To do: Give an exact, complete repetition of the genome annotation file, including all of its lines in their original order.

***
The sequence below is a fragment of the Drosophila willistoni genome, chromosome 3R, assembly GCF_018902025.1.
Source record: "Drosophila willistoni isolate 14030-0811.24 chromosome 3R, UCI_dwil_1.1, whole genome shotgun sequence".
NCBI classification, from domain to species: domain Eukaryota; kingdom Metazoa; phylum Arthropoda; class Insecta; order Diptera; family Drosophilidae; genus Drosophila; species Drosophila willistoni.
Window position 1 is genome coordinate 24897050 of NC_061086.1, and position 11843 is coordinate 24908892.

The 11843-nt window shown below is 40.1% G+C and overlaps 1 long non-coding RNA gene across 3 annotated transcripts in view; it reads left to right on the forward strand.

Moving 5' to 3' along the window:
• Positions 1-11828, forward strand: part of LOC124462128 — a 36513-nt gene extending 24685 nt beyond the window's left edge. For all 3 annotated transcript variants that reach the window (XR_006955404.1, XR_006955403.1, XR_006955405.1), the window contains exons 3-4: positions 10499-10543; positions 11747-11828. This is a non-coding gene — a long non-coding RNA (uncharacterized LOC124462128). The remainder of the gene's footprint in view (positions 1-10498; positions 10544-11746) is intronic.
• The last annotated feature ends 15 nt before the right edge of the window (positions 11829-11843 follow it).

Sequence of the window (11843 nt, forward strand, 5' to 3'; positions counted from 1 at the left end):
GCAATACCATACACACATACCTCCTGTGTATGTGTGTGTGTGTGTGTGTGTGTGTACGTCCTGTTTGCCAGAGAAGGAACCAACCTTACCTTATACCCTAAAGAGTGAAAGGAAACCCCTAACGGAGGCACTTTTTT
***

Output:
The sequence below is a fragment of the Drosophila willistoni genome, chromosome 3R, assembly GCF_018902025.1.
Source record: "Drosophila willistoni isolate 14030-0811.24 chromosome 3R, UCI_dwil_1.1, whole genome shotgun sequence".
NCBI classification, from domain to species: domain Eukaryota; kingdom Metazoa; phylum Arthropoda; class Insecta; order Diptera; family Drosophilidae; genus Drosophila; species Drosophila willistoni.
Window position 1 is genome coordinate 24897050 of NC_061086.1, and position 11843 is coordinate 24908892.

The 11843-nt window shown below is 40.1% G+C and overlaps 1 long non-coding RNA gene across 3 annotated transcripts in view; it reads left to right on the forward strand.

Moving 5' to 3' along the window:
• Positions 1-11828, forward strand: part of LOC124462128 — a 36513-nt gene extending 24685 nt beyond the window's left edge. For all 3 annotated transcript variants that reach the window (XR_006955404.1, XR_006955403.1, XR_006955405.1), the window contains exons 3-4: positions 10499-10543; positions 11747-11828. This is a non-coding gene — a long non-coding RNA (uncharacterized LOC124462128). The remainder of the gene's footprint in view (positions 1-10498; positions 10544-11746) is intronic.
• The last annotated feature ends 15 nt before the right edge of the window (positions 11829-11843 follow it).

Sequence of the window (11843 nt, forward strand, 5' to 3'; positions counted from 1 at the left end):
GCAATACCATACACACATACCTCCTGTGTATGTGTGTGTGTGTGTGTGTGTGTGTACGTCCTGTTTGCCAGAGAAGGAACCAACCTTACCTTATACCCTAAAGAGTGAAAGGAAACCCCTAACGGAGGCACTTTTTT